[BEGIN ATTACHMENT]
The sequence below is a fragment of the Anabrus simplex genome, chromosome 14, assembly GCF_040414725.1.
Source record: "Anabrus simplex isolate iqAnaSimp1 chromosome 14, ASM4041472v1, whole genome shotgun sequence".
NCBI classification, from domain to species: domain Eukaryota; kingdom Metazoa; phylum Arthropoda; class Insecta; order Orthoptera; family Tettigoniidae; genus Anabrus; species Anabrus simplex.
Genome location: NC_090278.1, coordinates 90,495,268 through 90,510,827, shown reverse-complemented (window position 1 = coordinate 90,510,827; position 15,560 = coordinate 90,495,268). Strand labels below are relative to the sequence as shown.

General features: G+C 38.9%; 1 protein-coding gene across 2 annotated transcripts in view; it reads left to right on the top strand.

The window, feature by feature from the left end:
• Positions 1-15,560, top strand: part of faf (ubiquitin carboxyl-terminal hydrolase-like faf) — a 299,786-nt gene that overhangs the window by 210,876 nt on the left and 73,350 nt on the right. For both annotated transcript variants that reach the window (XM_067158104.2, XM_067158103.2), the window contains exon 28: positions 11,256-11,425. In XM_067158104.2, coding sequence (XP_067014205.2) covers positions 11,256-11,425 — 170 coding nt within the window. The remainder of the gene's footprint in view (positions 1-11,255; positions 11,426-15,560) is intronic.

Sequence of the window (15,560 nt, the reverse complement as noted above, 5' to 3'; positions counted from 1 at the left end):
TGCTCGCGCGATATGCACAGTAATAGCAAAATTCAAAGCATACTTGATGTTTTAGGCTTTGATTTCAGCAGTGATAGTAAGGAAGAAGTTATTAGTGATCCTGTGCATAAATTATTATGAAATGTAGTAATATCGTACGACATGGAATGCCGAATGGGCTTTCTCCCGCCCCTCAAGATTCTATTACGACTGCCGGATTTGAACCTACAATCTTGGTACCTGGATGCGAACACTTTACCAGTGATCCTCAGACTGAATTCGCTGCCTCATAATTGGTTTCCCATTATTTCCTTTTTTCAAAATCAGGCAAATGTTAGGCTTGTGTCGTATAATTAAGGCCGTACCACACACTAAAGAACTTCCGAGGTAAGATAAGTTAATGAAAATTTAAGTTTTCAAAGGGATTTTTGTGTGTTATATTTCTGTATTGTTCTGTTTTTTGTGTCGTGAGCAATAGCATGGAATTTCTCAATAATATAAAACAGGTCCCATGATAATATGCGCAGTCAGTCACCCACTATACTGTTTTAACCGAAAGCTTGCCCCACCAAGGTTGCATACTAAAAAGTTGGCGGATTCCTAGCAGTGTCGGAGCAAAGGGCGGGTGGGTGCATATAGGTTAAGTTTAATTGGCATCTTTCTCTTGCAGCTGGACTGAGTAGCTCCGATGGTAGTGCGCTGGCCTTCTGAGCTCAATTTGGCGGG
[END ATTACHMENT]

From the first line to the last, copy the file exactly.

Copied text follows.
The sequence below is a fragment of the Anabrus simplex genome, chromosome 14, assembly GCF_040414725.1.
Source record: "Anabrus simplex isolate iqAnaSimp1 chromosome 14, ASM4041472v1, whole genome shotgun sequence".
NCBI classification, from domain to species: domain Eukaryota; kingdom Metazoa; phylum Arthropoda; class Insecta; order Orthoptera; family Tettigoniidae; genus Anabrus; species Anabrus simplex.
Genome location: NC_090278.1, coordinates 90,495,268 through 90,510,827, shown reverse-complemented (window position 1 = coordinate 90,510,827; position 15,560 = coordinate 90,495,268). Strand labels below are relative to the sequence as shown.

General features: G+C 38.9%; 1 protein-coding gene across 2 annotated transcripts in view; it reads left to right on the top strand.

The window, feature by feature from the left end:
• Positions 1-15,560, top strand: part of faf (ubiquitin carboxyl-terminal hydrolase-like faf) — a 299,786-nt gene that overhangs the window by 210,876 nt on the left and 73,350 nt on the right. For both annotated transcript variants that reach the window (XM_067158104.2, XM_067158103.2), the window contains exon 28: positions 11,256-11,425. In XM_067158104.2, coding sequence (XP_067014205.2) covers positions 11,256-11,425 — 170 coding nt within the window. The remainder of the gene's footprint in view (positions 1-11,255; positions 11,426-15,560) is intronic.

Sequence of the window (15,560 nt, the reverse complement as noted above, 5' to 3'; positions counted from 1 at the left end):
TGCTCGCGCGATATGCACAGTAATAGCAAAATTCAAAGCATACTTGATGTTTTAGGCTTTGATTTCAGCAGTGATAGTAAGGAAGAAGTTATTAGTGATCCTGTGCATAAATTATTATGAAATGTAGTAATATCGTACGACATGGAATGCCGAATGGGCTTTCTCCCGCCCCTCAAGATTCTATTACGACTGCCGGATTTGAACCTACAATCTTGGTACCTGGATGCGAACACTTTACCAGTGATCCTCAGACTGAATTCGCTGCCTCATAATTGGTTTCCCATTATTTCCTTTTTTCAAAATCAGGCAAATGTTAGGCTTGTGTCGTATAATTAAGGCCGTACCACACACTAAAGAACTTCCGAGGTAAGATAAGTTAATGAAAATTTAAGTTTTCAAAGGGATTTTTGTGTGTTATATTTCTGTATTGTTCTGTTTTTTGTGTCGTGAGCAATAGCATGGAATTTCTCAATAATATAAAACAGGTCCCATGATAATATGCGCAGTCAGTCACCCACTATACTGTTTTAACCGAAAGCTTGCCCCACCAAGGTTGCATACTAAAAAGTTGGCGGATTCCTAGCAGTGTCGGAGCAAAGGGCGGGTGGGTGCATATAGGTTAAGTTTAATTGGCATCTTTCTCTTGCAGCTGGACTGAGTAGCTCCGATGGTAGTGCGCTGGCCTTCTGAGCTCAATTTGGCGGG